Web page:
GitHub, the software development collaboration and version control service based on the popular open source Git tool, today announced that it has raised a $250 million funding round led by Sequoia Capital. Andreessen Horowitz, Thrive Capital and Institutional Venture Partners also participated in this round.
The company, which was founded back in 2008, has now taken a total of $350 million in outside funding. While the company isn’t talking about its valuation, the WSJ reports that it’s currently hovering around $2 billion. GitHub’s href="https://beta.techcrunch.com/2012/07/09/github-pours-energies-into-enterprise-raises-100-million-from-power-vc-andreesen-horowitz/">2012 Series A round was led by Andreessen Horowitz. At the time, the company’s valuation was said to be around $750 million.
As GitHub CEO and co-founder Chris Wanstrath told me shortly after the new round was announced, the company plans to use this new round to accelerate growth and expand its sales and engineering team (as most companies do when they raise). He also stressed, though, that the round isn’t just meant for that. “The round is not just to accelerate, but also to allow us to think bigger and take larger risks,” Wanstrath said.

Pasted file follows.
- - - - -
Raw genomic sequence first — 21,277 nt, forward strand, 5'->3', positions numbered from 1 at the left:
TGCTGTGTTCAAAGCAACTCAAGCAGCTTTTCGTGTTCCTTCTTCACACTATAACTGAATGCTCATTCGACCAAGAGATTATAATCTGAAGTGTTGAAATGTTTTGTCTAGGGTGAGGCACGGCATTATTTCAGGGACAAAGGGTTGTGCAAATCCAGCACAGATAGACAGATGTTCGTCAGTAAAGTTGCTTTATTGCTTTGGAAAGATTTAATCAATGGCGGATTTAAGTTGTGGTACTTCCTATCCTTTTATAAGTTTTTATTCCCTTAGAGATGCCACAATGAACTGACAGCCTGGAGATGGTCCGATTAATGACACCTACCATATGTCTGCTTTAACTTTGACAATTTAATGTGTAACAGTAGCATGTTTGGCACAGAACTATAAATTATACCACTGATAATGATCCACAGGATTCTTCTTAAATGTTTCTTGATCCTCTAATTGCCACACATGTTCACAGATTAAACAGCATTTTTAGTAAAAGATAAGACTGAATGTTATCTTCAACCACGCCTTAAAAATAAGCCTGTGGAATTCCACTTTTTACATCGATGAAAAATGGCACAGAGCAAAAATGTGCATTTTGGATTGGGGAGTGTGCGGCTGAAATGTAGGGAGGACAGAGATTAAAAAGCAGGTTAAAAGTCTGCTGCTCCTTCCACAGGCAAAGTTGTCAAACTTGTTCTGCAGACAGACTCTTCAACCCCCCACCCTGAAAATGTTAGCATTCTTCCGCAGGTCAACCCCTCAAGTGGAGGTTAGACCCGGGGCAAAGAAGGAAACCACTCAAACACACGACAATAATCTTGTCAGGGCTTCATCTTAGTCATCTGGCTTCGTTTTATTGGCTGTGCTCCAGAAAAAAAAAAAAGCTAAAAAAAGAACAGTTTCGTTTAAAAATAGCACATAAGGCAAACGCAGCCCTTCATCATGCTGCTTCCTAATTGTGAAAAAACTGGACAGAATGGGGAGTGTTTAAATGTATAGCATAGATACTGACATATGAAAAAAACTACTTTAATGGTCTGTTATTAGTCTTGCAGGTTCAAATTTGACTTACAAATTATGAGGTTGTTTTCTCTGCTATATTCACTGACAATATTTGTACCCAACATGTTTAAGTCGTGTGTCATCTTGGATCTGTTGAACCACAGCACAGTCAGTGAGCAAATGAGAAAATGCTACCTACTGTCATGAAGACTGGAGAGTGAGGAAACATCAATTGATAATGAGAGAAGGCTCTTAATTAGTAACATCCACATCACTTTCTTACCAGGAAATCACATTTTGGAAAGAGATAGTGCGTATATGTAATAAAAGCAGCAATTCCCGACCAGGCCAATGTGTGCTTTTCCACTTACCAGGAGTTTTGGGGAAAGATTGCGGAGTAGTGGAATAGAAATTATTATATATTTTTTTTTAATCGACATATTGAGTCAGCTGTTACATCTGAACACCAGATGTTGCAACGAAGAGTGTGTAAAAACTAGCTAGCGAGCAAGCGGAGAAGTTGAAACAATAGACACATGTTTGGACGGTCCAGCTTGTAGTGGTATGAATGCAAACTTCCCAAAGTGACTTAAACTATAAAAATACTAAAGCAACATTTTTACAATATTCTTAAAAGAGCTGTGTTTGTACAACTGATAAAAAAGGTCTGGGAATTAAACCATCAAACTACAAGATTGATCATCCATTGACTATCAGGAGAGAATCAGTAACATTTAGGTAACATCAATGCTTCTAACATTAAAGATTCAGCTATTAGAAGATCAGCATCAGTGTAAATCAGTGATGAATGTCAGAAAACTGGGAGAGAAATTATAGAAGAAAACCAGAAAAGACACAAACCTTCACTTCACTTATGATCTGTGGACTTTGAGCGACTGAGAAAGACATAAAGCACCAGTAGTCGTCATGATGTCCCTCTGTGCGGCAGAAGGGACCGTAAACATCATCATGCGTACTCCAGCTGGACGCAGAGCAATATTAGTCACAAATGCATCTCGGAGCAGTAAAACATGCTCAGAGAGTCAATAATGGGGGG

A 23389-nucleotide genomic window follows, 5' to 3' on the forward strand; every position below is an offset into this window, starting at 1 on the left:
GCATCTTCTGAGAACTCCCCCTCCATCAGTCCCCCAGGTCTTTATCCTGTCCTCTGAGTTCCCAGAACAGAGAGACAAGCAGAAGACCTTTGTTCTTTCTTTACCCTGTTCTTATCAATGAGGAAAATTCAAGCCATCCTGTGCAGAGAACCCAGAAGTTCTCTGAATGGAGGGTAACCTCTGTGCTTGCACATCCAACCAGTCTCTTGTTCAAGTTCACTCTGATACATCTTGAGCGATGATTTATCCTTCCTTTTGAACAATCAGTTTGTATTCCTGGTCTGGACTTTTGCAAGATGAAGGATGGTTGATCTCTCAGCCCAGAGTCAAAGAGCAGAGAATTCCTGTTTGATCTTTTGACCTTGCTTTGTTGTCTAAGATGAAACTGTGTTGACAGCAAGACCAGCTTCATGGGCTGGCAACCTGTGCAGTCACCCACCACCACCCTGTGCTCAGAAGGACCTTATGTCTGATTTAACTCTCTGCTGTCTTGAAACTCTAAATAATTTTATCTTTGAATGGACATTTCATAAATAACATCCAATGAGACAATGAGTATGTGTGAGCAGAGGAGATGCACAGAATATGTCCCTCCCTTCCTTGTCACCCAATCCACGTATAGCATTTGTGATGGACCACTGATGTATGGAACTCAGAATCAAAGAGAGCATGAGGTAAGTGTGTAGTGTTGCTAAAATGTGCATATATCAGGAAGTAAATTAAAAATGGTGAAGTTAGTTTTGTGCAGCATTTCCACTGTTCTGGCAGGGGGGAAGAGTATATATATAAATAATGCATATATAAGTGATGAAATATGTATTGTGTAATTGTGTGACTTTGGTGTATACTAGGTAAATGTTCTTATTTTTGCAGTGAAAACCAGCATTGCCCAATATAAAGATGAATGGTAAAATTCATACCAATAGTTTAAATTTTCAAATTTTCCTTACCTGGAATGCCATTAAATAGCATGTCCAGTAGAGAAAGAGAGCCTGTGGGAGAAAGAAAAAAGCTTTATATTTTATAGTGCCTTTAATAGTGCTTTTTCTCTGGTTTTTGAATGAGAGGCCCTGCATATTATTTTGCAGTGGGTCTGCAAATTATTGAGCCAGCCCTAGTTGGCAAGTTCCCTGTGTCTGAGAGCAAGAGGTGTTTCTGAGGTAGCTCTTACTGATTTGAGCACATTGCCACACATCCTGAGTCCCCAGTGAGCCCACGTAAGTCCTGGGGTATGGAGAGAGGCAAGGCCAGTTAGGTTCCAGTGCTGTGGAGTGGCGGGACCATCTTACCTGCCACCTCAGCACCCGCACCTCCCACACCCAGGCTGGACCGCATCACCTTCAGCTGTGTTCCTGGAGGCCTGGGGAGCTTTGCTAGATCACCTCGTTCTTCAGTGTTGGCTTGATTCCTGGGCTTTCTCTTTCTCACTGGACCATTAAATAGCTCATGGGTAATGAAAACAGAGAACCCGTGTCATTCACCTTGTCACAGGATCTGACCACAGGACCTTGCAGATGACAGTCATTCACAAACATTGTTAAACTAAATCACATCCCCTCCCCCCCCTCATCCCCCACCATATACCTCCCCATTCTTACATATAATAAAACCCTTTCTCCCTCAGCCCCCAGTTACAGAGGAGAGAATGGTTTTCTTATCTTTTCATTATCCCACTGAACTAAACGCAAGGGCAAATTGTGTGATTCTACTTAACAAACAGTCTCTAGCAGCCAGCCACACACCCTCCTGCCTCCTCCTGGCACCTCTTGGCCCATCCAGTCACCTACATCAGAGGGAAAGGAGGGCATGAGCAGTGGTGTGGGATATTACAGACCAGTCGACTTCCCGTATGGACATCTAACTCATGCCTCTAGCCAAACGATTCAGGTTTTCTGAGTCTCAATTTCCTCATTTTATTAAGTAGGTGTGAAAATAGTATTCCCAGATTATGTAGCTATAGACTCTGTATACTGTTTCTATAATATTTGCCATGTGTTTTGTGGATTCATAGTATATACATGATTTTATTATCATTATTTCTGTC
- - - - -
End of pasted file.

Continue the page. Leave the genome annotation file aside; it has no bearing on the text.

This means GitHub acquisitions are likely on the horizon, but he also noted that the company wants to push its international strategy forward. It recently opened an office in Japan (and hosted its first meetup there) and other locations will likely follow.
“For us, GitHub is really about the developers — essentially it’s about people,” Wanstrath said. “What we’ve been trying to do is get more people on the ground to support these communities.”
Currently about 70 percent of GitHub’s users are already outside of the U.S., so it only makes sense for the company to go where its users are.
GitHub’s enterprise service, too, has seen quite a bit of growth since it launched in 2011, which is partly driven by the fact that many large businesses are currently trying to revamp their old software development practices around tools like Git. The company doesn’t disclose numbers for its enterprise side, but Wanstrath told me that it’s “doing super well” and has seen some “blockbuster quarters” lately.
There can be no doubt that Git has become something of a de facto version control system for many startups and GitHub currently leads the charge among companies that essentially offer Git as a service. Atlassian, Microsoft, GitLab and others offer similar services, both cloud-hosted and on premise, but GitHub has clearly attracted most of the mindshare in recent years.
GitHub says it currently has about 10 million users who are in collaboration on over 25 million projects (that’s up from 10 million in January 2014). Given that the company offers free accounts, it’s not clear how many of these users are actually paying for the service, though (pricing starts at $5/month).